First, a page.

Hedge funds are back in the news this week. The latest Master of the Universe to be scorched by the sun and come crashing back to earth is Steven Cohen. Cohen, the sole proprietor of $15 billion hedge funds SAC, is in the crosshairs of a major insider trading scandal that has already taken down many of his closest colleagues. It seems that years of 30%-plus returns required a little extra “sauce” – yet another reminder to those who believe in free lunches and tooth fairies that if something looks too good to be true, it probably is. But while the humbled rogues are the ones who make the headlines, some real problems affect a much broader swath of hedge funds and indeed other asset classes that have long styled themselves as “alternatives” – as offering a refuge from the traditional world of stocks and bonds.
Liquidity: A Blessing and a Curse
We normally think of liquidity as a good thing. Liquid markets make it easier to buy and sell assets with confidence that the price you see is the price you get. But at the same time, the liquidity that comes from easier access – which has happened successively with historically low-correlation assets like commodities, REITs and now hedge strategies – makes it more likely that those assets will correlate more closely to traditional stocks and bonds.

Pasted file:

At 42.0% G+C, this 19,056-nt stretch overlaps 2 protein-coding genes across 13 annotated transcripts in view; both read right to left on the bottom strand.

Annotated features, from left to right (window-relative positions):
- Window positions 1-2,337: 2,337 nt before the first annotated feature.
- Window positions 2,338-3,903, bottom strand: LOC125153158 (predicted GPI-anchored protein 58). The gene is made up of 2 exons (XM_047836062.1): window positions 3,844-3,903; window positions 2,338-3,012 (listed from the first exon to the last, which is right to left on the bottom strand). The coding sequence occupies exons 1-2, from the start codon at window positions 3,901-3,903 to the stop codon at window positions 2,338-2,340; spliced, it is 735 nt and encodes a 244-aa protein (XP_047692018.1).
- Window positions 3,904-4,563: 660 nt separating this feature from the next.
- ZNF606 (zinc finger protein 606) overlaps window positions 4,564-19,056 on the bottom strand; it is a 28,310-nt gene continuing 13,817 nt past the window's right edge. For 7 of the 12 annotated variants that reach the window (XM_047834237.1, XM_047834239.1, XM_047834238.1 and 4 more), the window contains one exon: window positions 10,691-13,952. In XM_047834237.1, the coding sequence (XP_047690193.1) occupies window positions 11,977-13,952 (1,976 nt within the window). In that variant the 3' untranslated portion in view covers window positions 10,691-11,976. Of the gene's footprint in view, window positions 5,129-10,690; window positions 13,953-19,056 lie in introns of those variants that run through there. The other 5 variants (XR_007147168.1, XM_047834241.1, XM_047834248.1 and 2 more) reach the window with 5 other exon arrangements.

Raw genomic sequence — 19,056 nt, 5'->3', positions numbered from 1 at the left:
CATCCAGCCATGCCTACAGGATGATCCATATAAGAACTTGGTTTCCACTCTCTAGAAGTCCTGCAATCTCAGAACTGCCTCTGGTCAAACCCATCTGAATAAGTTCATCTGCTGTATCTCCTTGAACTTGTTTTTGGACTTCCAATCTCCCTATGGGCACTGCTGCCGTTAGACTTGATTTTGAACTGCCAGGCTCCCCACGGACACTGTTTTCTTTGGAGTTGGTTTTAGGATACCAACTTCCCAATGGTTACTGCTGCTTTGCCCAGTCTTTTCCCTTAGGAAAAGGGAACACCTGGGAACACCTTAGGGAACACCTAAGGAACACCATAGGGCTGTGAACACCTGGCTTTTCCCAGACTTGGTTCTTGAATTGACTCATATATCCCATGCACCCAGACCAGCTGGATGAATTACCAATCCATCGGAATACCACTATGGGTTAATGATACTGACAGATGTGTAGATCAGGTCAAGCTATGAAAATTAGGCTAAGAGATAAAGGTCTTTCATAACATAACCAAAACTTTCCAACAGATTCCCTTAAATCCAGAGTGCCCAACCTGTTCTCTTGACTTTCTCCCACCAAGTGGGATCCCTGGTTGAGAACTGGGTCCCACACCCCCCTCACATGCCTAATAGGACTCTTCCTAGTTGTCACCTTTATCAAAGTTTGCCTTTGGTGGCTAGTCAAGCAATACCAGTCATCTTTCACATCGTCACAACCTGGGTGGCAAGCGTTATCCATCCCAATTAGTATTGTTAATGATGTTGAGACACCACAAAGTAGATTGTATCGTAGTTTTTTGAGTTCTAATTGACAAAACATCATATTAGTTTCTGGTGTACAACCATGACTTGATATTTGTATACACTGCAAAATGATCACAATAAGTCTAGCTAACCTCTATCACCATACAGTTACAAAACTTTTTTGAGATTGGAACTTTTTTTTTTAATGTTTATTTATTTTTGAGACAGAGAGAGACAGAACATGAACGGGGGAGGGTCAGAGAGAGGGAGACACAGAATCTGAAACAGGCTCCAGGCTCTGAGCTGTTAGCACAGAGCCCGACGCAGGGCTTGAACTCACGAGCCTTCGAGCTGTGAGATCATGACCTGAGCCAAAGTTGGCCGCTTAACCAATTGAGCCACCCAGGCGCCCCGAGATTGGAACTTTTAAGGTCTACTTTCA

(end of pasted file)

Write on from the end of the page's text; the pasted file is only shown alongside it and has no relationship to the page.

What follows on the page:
Think of it this way: commodities used to be accessible only to investors with the means and the knowledge to invest directly in futures contracts – a small number of souls indeed. Now anyone with $500 can purchase a commodities ETF on eTrade. Hedge funds, too, have moved into the world of regulated mutual funds. That’s good for enabling more investors to build diversified portfolios: the catch is that those diversification benefits diminish when assets trade more on whether or not Ben Bernanke says “tapering” and less on the fundamental merits of individual assets or business cycle considerations.
More Fishermen, Fewer Fish
You can see this effect in the numbers. Over the last five years the correlation between the HFRI Fund of Funds Index and the S&P 500 has been 0.76 (where 1.0 represents perfect positive correlation). By contrast this value was 0.32 in the five years from 1991 to 1996. Even more strikingly, the correlation between the Dow UBS Commodity index and the S&P 500 was 0.02 in the 1991-96 period – basically implying no correlation at all – and had shot up to 0.81 by 2008-13. It is not a mere coincidence that the first ETF launched in 1993 and has since grown to a market worth nearly $1.5 trillion in total assets.
This makes it harder for intrepid money managers to discover untapped nooks and crannies in the global capital markets. It’s like a pond teeming with fish: a few folks stumble upon it, cast their lines and hook one fish after another. Then word gets out, the hordes descend and the fish disappear. The money managers find it increasingly hard to prove their prowess in delivering alpha. Some – like SAC – turn to more desperate measures to create the illusion of success, and fall hard when their luck runs out.